Israeli coalition fractures

Six Labor Party ministers abandon posts in Sharon's government over budget

Dispute on aid to settlements

With Labor's withdrawal, Sharon could lose vote of confidence on Monday

October 31, 2002|By Peter Hermann | Peter Hermann,SUN FOREIGN STAFF

JERUSALEM - Leaders of the left-of-center Labor Party resigned yesterday from the coalition government of Israeli Prime Minister Ariel Sharon over the issue of financial aid to Jewish settlements, placing the future of Sharon's government in doubt.

Defense Minister Benjamin Ben-Eliezer, who is also the Labor Party head, resigned from the Cabinet after hours of negotiations between Labor and Sharon's right-wing Likud Party about next year's budget. The resignations of Ben-Eliezer, Foreign Minister Shimon Peres and four other Labor ministers are scheduled to take effect tomorrow.

Sharon faces the choice of either governing with a new, narrow coalition of far-right and religious parties or calling for parliamentary elections by April. The end of his partnership with Labor is almost certain to stall U.S. efforts to restart negotiations between Israel and the Palestinians.

In an angry address to parliament last night, Sharon denounced Labor's decision, accusing the party's leaders of putting their political interests ahead of the nation's interests. He vowed to "lead the state responsibly."

Ben-Eliezer, who is being challenged for leadership of the Labor Party, sought to divert $147 million earmarked for Jewish settlements in the West Bank and Gaza Strip to retirees, university students and needy communities within Israel. Sharon offered to provide more money for social programs but not at the expense of settlements.

Ben-Eliezer also wanted Sharon to agree that settlers would not receive preferential treatment over citizens living in Israel, especially when programs were being slashed across the board.

"It is unthinkable that in the state of Israel in 2002 there will be thousands, maybe tens of thousands, of hungry children," Ben-Eliezer told parliament after resigning, also pointing out that of 6 million Israelis, 300,000 are unemployed.

"It is hard for you to see the Labor Party vote against the budget on the basis of gloomy economic and social data," Ben-Eliezer said amid taunts from ultra-Orthodox members of parliament. "Go walk in the neighborhoods and the development towns, go see how many soup kitchens have been set up."

Sharon faces another test Monday when a no-confidence vote is scheduled. Its sponsor, the leftist Meretz Party, will probably win support from Labor and could get the necessary 61 votes in the 120-member parliament to force new elections in 90 days.

`Sharon threw a rope'

Israeli governments are notoriously fragile and routinely seem about to collapse. In the past decade, none has lasted a full term. But some members of parliament criticized Ben-Eliezer's decision and pointed out that Sharon tried to give him a way out by offering more money for social programs.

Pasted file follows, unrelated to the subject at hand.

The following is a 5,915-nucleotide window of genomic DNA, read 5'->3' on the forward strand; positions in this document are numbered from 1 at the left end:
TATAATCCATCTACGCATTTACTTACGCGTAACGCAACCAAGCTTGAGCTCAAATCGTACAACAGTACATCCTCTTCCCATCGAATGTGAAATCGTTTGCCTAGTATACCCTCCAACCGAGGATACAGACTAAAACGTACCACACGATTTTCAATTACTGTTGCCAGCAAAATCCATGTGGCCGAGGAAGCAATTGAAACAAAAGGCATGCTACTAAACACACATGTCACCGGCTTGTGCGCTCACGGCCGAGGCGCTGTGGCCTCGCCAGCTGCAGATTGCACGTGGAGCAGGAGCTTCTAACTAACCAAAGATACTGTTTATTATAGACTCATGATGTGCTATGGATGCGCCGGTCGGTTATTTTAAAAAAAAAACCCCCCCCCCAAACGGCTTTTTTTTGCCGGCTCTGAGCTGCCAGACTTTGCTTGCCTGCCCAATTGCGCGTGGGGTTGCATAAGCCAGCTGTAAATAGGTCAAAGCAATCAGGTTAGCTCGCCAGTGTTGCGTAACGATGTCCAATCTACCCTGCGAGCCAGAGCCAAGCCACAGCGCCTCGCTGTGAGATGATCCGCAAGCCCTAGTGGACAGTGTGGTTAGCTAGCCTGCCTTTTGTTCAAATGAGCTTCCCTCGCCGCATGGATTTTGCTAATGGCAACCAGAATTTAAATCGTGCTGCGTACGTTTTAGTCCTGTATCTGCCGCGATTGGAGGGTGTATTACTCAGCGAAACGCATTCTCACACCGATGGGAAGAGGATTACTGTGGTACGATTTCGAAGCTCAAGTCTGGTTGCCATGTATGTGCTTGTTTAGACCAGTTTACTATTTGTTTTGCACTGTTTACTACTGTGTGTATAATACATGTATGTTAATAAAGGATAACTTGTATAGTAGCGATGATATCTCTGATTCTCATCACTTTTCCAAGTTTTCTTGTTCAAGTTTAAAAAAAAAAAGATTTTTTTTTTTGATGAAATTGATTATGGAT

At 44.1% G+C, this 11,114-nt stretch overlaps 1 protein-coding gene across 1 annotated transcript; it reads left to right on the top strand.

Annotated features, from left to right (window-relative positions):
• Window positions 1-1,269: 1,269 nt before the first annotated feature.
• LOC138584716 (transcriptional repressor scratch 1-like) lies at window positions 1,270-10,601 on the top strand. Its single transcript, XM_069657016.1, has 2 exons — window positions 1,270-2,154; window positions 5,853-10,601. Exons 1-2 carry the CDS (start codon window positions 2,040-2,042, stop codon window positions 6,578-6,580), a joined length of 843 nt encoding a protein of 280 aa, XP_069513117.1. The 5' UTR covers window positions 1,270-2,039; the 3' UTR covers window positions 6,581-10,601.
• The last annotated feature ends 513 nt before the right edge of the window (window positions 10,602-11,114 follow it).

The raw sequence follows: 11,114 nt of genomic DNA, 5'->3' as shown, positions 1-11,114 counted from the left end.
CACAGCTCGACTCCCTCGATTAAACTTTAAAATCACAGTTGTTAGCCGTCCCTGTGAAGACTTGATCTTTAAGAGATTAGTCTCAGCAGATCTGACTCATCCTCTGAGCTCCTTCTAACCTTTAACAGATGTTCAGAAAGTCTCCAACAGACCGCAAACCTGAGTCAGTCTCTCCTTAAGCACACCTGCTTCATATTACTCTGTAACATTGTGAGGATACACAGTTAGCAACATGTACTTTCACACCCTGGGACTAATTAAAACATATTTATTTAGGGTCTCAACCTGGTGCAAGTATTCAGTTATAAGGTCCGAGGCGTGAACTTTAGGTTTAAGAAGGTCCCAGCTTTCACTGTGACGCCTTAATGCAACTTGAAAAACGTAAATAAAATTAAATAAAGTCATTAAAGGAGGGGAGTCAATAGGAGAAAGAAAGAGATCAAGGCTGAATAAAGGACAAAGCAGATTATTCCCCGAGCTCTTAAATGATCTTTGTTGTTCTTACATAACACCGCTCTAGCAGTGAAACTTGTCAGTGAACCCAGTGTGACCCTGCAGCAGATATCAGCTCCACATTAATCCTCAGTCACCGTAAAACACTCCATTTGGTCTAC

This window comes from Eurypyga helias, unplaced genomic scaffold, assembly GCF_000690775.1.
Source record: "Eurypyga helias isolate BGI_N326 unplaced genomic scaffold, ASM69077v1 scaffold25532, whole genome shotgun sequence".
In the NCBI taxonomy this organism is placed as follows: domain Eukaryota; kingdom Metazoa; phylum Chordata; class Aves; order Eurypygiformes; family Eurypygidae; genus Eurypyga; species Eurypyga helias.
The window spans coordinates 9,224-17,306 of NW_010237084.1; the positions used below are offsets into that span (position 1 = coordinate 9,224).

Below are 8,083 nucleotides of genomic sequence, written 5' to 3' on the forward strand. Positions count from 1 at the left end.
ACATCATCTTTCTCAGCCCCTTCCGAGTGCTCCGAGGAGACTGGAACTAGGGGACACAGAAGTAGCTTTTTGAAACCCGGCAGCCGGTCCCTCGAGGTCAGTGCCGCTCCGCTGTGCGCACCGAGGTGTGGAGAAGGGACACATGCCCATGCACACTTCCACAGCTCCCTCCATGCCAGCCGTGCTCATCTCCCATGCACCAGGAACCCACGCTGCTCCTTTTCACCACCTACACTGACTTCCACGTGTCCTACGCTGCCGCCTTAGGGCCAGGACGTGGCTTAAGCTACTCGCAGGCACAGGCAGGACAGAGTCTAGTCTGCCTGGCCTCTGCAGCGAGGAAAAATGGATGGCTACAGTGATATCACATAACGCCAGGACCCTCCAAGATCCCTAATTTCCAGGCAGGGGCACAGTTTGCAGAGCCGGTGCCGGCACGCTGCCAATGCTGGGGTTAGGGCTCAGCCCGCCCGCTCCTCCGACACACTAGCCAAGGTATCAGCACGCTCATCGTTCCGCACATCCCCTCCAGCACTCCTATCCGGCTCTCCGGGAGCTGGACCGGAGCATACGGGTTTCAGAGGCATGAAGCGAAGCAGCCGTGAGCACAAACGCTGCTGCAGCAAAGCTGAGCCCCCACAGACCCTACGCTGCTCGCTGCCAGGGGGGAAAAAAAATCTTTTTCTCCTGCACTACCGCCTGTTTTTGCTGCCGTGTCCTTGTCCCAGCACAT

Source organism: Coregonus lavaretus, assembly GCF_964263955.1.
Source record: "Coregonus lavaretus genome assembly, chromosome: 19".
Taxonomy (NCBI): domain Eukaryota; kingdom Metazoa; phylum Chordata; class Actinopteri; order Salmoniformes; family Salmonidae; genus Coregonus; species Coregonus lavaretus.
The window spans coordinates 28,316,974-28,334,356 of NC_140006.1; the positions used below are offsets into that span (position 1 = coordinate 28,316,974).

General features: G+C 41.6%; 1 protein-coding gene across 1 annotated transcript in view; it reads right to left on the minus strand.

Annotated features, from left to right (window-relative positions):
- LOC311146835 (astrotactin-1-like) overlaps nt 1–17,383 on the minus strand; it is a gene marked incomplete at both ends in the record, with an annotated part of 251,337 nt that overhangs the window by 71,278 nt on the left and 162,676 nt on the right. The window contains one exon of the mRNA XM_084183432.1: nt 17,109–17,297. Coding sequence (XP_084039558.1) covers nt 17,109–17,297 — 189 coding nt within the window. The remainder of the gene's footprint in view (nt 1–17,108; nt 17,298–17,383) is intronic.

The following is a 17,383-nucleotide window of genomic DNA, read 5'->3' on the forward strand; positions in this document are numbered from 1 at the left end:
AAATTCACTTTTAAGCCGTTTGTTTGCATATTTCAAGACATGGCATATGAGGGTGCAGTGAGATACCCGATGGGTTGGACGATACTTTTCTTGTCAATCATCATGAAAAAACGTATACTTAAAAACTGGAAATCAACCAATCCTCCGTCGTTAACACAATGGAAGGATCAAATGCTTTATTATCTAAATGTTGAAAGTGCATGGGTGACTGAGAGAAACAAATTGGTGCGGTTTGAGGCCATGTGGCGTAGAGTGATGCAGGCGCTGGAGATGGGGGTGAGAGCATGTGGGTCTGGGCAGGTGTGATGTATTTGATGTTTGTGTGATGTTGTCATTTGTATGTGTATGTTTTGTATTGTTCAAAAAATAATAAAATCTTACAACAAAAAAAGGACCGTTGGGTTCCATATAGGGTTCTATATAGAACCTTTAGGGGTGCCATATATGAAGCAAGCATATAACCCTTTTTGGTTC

"Sharon threw a rope for [Ben-Eliezer] to climb down from a tree," Yossef Lapid, a member of the centrist Shinui Party, told reporters. "He took the rope and hanged himself."

Ben-Eliezer, who faces a tough election Nov. 19 for party chairman, appeared to be launching his campaign, now free of Sharon's hold and able to tempt left-wing voters by confronting settlers.

He said money is available to help Israel's underprivileged: "Take it from the settlements," he said.

Supporting his budget

Sharon defended his budget as being "based on the good of the state and the needs of its citizens." He suggested that Ben-Eliezer had quit only to further his own campaign as Labor leader and had deserted a country that needs unity.

Settlers were in mortal danger and in need of support, Sharon said, describing an attack Tuesday in the West Bank settlement of Hermesh in which a Palestinian gunman killed a woman and two children.

"On such a day, all day long, we dealt with nonsense," Sharon said, his voice rising in anger as he ignored catcalls. "I felt deep shame."

Throughout his remarks, Sharon referred to Ben-Eliezer as "my dear friend." But at the end, he looked down on the outgoing defense minister and said: "Is this what you go and break up the government over? At such a crucial time for Israel's economy? Enough. There is a limit to the disgrace."

Labor's criticisms

Some Labor leaders had long urged their party to pull out of the government, saying that their voices were never heard and had exerted little influence on policies. Instead, they felt that Sharon used their presence to appear more moderate.

Ben-Eliezer told reporters that without Labor in the government, Sharon will never achieve peace with the Palestinians.

"We have reached a situation where to the best of my understanding, we have exhausted all the possibilities of the military," Ben-Eliezer said. "We have reached a situation where the government must present its political options."

Ben-Eliezer, one of Labor's most hawkish members, said Sharon "is incapable of presenting the political horizon today. We shall do it from the outside. We shall go and fight."

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